The internet needs our love – The Mozilla Blog
- I’m not talking about whether you have a wi-fi signal or can get online for work or school — in that sense the internet is doing its job for most of us, connecting billions of people around the globe.
- Whether it’s enjoying the absurd — long live cat videos — or addressing the downright critical, like beating back a global pandemic, we all need an internet where people, not profits, come first.
- It’s time to take control over what we do and see online, and not let the algorithms feed us whatever they want.
- We’re here to prove that you can have an ethical tech business that works to make the internet a better place for all of us.
- That’s what this is all about: working together to unfck the internet.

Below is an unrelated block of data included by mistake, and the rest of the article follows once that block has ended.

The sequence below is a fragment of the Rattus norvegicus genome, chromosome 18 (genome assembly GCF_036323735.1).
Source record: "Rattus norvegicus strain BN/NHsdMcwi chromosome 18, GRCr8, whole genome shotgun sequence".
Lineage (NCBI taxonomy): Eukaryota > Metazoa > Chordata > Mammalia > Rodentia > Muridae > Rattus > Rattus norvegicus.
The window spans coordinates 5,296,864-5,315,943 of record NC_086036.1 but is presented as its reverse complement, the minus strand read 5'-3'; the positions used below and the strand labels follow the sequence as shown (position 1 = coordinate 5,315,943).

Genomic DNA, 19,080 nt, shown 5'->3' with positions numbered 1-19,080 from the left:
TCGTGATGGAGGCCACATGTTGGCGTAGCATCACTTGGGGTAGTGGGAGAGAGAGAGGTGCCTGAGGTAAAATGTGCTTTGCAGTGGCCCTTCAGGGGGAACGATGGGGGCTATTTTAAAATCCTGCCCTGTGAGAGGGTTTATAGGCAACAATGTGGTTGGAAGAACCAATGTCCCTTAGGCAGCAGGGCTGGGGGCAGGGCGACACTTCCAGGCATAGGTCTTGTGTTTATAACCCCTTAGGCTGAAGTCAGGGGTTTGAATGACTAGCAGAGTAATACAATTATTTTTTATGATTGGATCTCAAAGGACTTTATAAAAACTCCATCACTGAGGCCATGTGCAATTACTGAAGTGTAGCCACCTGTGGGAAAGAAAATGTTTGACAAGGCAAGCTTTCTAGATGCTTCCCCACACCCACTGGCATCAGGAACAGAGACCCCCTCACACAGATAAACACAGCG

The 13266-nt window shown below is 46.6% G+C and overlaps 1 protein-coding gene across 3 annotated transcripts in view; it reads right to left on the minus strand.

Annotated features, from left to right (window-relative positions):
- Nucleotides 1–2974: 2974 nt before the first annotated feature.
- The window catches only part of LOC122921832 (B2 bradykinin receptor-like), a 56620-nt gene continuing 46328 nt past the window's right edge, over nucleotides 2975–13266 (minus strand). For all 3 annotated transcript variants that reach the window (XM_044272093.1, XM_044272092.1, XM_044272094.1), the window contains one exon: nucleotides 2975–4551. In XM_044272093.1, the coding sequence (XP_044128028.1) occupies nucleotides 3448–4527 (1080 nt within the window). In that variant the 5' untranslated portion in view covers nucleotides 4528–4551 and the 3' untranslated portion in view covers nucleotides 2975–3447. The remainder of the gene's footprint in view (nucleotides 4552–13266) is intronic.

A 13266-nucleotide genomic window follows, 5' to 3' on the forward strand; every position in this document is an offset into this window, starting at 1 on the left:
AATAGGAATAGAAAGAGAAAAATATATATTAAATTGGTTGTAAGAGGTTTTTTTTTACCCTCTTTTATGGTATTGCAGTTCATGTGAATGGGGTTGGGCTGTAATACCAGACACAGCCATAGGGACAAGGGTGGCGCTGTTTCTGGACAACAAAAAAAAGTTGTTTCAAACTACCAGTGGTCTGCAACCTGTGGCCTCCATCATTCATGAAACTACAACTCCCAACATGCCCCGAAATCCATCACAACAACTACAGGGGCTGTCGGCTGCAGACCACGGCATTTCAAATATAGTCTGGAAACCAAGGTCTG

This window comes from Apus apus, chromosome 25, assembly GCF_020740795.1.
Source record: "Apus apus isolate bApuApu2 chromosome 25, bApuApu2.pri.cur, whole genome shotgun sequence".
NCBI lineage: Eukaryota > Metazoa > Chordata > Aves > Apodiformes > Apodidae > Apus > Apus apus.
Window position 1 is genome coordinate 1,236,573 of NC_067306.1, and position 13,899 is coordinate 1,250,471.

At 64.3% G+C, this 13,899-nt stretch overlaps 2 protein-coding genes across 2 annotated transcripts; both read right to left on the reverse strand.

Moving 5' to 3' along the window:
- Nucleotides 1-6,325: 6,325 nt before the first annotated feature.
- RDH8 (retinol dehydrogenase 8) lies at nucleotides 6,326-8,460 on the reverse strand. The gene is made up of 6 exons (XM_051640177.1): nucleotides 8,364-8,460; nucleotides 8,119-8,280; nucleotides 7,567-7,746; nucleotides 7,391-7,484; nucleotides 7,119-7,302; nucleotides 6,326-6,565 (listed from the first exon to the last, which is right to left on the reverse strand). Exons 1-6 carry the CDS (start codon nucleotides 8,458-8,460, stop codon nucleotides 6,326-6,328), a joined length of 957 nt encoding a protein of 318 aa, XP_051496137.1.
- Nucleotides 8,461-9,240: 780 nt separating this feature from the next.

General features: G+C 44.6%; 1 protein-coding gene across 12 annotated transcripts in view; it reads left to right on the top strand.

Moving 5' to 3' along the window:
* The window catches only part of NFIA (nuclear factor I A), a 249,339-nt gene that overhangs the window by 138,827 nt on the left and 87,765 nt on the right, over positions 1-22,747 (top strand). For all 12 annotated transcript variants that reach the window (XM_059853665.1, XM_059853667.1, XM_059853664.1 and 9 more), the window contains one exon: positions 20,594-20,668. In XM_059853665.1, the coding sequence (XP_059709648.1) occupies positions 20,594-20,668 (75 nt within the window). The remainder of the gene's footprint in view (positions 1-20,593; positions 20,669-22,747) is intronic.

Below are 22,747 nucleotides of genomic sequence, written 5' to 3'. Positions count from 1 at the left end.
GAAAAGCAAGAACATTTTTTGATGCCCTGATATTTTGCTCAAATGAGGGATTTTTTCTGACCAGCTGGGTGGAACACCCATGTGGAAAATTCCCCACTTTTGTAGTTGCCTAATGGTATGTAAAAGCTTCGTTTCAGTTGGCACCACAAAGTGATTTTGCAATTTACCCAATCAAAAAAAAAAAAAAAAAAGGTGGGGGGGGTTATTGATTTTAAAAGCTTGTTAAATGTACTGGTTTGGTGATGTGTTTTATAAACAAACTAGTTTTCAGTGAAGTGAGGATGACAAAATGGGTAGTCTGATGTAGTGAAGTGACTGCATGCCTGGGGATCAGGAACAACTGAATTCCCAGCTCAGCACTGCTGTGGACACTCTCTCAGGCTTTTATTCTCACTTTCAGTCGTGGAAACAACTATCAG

- It’s time to unfck the internet.
Unfck the Internet
- Strap on your goggles and step into the immersive web with Firefox Browser for VR.
- Firefox browsers put your privacy first — and always have.
- Protect your life online with a whole family of privacy-first products.
- Read about new Firefox features, and get tips for staying safer online.
- The non-profit behind Firefox is fighting for a healthy internet for all.
- Start by choosing the only non-profit-backed, people-first browser.
- Get yourself some unfcked messaging, content, email and more.
- Firefox doesn’t work that way.
- The Firefox browser is built to protect your privacy at every turn — because that’s the fastest way to free you from slow loads, bad ads, hackers and trackers.
- We get the worst of the internet out of the way so there’s more room for the best.
- Firefox was founded in 2002 to bring innovation and open opportunity to the internet.
Jeffree Star accused of sexual assault, violence, and offering payoffs - Insider